It's fair for conservatives to look before leaping on Ukraine war

Vladimir Putin.
(Image credit: Illustrated | REUTERS, iStock)

As Russia invades Ukraine, echoes of an older foreign policy debate reverberate on the right. Those who take the more hawkish line are once again railing against those they consider unpatriotic conservatives. The author of the original essay attacking prominent conservatives who opposed the 2003 Iraq invasion would in a decade's time concede, "That war cost this country dearly." ("This country" being the United States.)

Russia isn't Iraq, Europe isn't the Middle East, and Vladimir Putin has both the nuclear weapons and extra-territorial ambitions that 2003's Saddam Hussein did not. Still, there are lessons that remain unlearned. At that time, the argument at hand over whether the Iraq war served U.S. interests was subordinated to an opposition dump of all the crankiest things said by right-leaning skeptics of this adventure. However patriotic the hawks fancied themselves to be, and their anger in the aftermath of 9/11 was justified even if their solutions were unwise, this turned out to be bad for America.

If Ukraine was in NATO, we would be at war with a nuclear-armed Russia right now. Plenty of influential people favored the former and a few appear willing to at least risk the latter. Would that serve American interests? That's the threshold question that is being conflated with Russian propaganda and the least defensible things conservatives skeptical of this project have ever written or said.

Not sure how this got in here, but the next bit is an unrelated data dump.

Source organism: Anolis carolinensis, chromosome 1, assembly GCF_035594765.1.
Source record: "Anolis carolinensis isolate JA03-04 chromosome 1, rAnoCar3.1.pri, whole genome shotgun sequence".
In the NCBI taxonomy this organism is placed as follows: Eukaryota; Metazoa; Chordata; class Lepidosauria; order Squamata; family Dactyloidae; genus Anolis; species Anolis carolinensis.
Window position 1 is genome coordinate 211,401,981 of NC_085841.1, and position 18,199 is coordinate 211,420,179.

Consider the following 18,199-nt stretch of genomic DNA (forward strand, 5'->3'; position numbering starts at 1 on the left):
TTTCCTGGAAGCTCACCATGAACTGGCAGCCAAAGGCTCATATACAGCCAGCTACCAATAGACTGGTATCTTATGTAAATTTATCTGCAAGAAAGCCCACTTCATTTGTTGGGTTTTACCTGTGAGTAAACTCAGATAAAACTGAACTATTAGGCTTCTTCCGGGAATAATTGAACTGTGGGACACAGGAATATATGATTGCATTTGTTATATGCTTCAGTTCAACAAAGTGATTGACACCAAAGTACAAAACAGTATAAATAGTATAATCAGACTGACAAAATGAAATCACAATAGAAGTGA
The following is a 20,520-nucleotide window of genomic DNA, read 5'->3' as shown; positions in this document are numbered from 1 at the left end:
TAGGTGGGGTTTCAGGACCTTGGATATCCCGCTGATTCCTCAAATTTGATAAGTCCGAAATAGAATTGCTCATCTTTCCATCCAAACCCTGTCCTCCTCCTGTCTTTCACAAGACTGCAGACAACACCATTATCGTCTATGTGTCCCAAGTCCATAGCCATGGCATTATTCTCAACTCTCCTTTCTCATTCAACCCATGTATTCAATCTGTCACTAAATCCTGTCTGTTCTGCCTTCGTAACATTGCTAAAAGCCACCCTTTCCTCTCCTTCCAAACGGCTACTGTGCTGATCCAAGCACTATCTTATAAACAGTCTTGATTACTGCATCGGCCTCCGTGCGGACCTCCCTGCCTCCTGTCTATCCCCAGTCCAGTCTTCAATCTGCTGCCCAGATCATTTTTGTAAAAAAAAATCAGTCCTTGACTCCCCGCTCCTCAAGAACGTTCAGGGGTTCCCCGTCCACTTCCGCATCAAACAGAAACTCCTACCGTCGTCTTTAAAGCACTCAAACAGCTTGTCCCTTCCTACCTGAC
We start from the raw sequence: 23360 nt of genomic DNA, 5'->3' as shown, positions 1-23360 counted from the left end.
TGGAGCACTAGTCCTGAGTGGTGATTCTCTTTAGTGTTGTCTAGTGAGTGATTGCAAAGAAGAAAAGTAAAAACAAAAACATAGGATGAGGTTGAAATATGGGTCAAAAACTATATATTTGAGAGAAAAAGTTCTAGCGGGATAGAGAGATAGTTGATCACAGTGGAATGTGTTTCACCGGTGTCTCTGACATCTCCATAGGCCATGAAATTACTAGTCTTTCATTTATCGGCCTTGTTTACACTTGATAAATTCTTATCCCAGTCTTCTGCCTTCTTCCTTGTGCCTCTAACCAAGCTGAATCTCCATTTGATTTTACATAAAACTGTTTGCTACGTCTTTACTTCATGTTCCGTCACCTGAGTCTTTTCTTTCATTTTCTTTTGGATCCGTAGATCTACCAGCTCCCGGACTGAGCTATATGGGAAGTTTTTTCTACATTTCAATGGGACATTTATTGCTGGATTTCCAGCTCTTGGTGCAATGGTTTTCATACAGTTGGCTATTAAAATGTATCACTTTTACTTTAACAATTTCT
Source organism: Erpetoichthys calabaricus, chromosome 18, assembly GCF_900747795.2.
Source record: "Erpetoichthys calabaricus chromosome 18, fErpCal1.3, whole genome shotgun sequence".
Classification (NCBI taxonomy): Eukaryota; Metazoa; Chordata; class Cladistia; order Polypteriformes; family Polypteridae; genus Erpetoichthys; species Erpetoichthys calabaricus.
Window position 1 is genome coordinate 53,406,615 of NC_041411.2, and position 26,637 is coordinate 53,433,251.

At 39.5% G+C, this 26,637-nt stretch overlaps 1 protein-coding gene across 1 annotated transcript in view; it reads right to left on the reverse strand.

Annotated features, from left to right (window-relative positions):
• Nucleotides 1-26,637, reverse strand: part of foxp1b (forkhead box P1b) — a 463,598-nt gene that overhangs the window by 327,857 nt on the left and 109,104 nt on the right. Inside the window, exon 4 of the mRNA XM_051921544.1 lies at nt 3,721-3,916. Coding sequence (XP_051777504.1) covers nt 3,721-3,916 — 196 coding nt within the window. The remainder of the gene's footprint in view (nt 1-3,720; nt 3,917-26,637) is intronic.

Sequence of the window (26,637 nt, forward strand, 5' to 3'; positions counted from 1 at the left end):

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Every major antiwar movement in recent memory has included people who became too sympathetic to the regime the U.S. sought to wage war against. But the political idiocy of Jane Fonda or ANSWER did not make Vietnam and Iraq any less of a disaster. This willingness to whitewash bad actors to more easily oppose wars is still mistaken, both morally and as a matter of political strategy. The insistence that most governments of the world wear either white hats or black hats actually biases foreign policy debates in a hawkish direction.

If you believe Putin would have been deterred by Ukraine's presence in NATO, by all means argue that. Given his increasingly bellicose statements about Ukrainian sovereignty, it appears unlikely he could have lived with that outcome. Either way, dangling NATO membership at a time when it was highly unlikely exposed Ukraine to all of the risks and none of the benefits.

This, not unpatriotic conservatives, has gotten us to the sad place where we are today.

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W. James Antle III

W. James Antle III is the politics editor of the Washington Examiner, the former editor of The American Conservative, and author of Devouring Freedom: Can Big Government Ever Be Stopped?.